have a colourful festive heritage. The festivals are associated with
agricultural practices and religious occasions. Some Important festivals
of the area include:
The New Year festival, called "Losar", is perhaps the most important festival of Tawang District. It generally falls in the last part of February or early part of March and is celebrated with lots of gaiety and festivity, which lasts for 8 to 15 days. During the fortnight long festivity, prayers are offered for prosperity and good health; the festivities include the hoisting of religious flags atop their homes; visits to the homes of friends and relatives; old Buddhist scriptures are read in every home and butter lamps are lit in houses and the campuses. more...
The fourth month as per lunar calendar is regarded as the holiest period for the Buddhists. This month marks the birth of Lord Buddha, his attainment of supreme enlightenment and his passing into the state of nirvana. It normally falls in the month of May. During this month, many Monpas, who are otherwise very fond of meat, refrain from eating meat, egg, etc. more...
This festival falls on the fourth day of sixth month of lunar calendar. On this day Lord Buddha gave first preaching of the "Four Novel Truths" to his first five disciples in the Deer Park at Sarnath. On this day people visit temples, light lamps and sing prayers.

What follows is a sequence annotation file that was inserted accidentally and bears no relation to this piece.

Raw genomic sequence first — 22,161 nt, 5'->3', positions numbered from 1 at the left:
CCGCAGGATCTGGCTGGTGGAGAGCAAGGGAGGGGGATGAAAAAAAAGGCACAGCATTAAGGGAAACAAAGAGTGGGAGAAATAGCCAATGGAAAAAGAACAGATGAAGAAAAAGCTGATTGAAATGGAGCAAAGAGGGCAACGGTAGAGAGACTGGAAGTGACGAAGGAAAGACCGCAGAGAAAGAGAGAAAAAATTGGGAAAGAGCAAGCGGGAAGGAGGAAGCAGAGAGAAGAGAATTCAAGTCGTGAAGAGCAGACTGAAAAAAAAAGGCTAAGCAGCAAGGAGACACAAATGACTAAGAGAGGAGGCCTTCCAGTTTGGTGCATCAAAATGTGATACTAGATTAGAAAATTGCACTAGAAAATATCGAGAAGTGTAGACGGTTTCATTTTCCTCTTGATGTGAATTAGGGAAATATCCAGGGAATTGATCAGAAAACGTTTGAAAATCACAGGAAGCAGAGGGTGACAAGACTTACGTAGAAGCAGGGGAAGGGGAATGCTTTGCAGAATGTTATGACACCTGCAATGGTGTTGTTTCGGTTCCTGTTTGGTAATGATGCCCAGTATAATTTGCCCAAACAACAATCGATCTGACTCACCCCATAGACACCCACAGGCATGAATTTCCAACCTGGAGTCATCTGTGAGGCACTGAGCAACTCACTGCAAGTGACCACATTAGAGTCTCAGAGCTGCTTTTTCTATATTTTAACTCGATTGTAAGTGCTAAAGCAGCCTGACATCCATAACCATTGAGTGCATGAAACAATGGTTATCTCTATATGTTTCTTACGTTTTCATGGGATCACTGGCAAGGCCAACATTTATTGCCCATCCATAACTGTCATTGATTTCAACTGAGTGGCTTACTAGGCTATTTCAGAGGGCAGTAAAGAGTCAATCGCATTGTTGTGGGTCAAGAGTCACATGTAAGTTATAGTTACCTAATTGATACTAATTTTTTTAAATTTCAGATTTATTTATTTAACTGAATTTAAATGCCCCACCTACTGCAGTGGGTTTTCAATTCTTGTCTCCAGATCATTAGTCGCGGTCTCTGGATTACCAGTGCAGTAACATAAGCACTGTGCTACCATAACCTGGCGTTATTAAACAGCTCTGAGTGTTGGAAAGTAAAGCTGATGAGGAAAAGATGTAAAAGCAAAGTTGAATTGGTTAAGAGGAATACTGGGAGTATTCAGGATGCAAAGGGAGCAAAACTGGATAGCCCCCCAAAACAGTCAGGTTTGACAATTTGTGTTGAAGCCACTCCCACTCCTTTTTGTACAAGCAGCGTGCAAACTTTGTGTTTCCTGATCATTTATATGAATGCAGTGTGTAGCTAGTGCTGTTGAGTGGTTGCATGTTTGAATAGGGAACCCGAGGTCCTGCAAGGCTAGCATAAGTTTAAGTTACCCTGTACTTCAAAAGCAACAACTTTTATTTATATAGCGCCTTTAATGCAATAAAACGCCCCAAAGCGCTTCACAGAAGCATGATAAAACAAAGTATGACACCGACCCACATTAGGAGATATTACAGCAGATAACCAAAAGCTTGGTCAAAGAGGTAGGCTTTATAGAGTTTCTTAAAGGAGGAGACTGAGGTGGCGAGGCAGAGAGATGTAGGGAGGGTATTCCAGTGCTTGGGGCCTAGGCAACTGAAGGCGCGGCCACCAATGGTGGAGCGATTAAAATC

The twenty-second day of the ninth month of lunar calendar is celebrated as the day of Lord Buddha's descent from the Tushita, God-realm. Lord Buddha is said to have traveled at the age of forty-one to Tushita heaven, where his mother Mahanaya had taken rebirth as one of the Gods. In order to repay his mother's kindness he spent one rainy season retreat at Tushita, giving teachings to his mother and other Gods. The day is devoted to religious activities such as visiting temples, lighting lamps and saying prayers.
The twenty-fifth day of the tenth month as per lunar calendar is the anniversary of the passing away of Je Tsong Khapa, the founder of the Gelukpa order of Tibetan Buddhism. As a mark of devotion and to mourn his death, people drink gruel of small flour dumplings in the evening. Lamps are lighted in the evening on the roofs and verandahs of individual houses and temples.
After the crops are sown and when there is little agricultural activity, in the seventh month of lunar calendar, a rite known as Choekor is organized in the villages by the whole village community with the aim of providing supernatural protection to the crops sown, for good harvest and to drive away evil spirits, which may cause harm to the village community. more...
Torgya is a monastic festival held every year for three days starting from 28th day of the eleventh month of the lunar calendar, which generally falls in the last part of January. In order to drive off evil forces and to ward off any natural calamity so that people have a happy and prosperous life. more...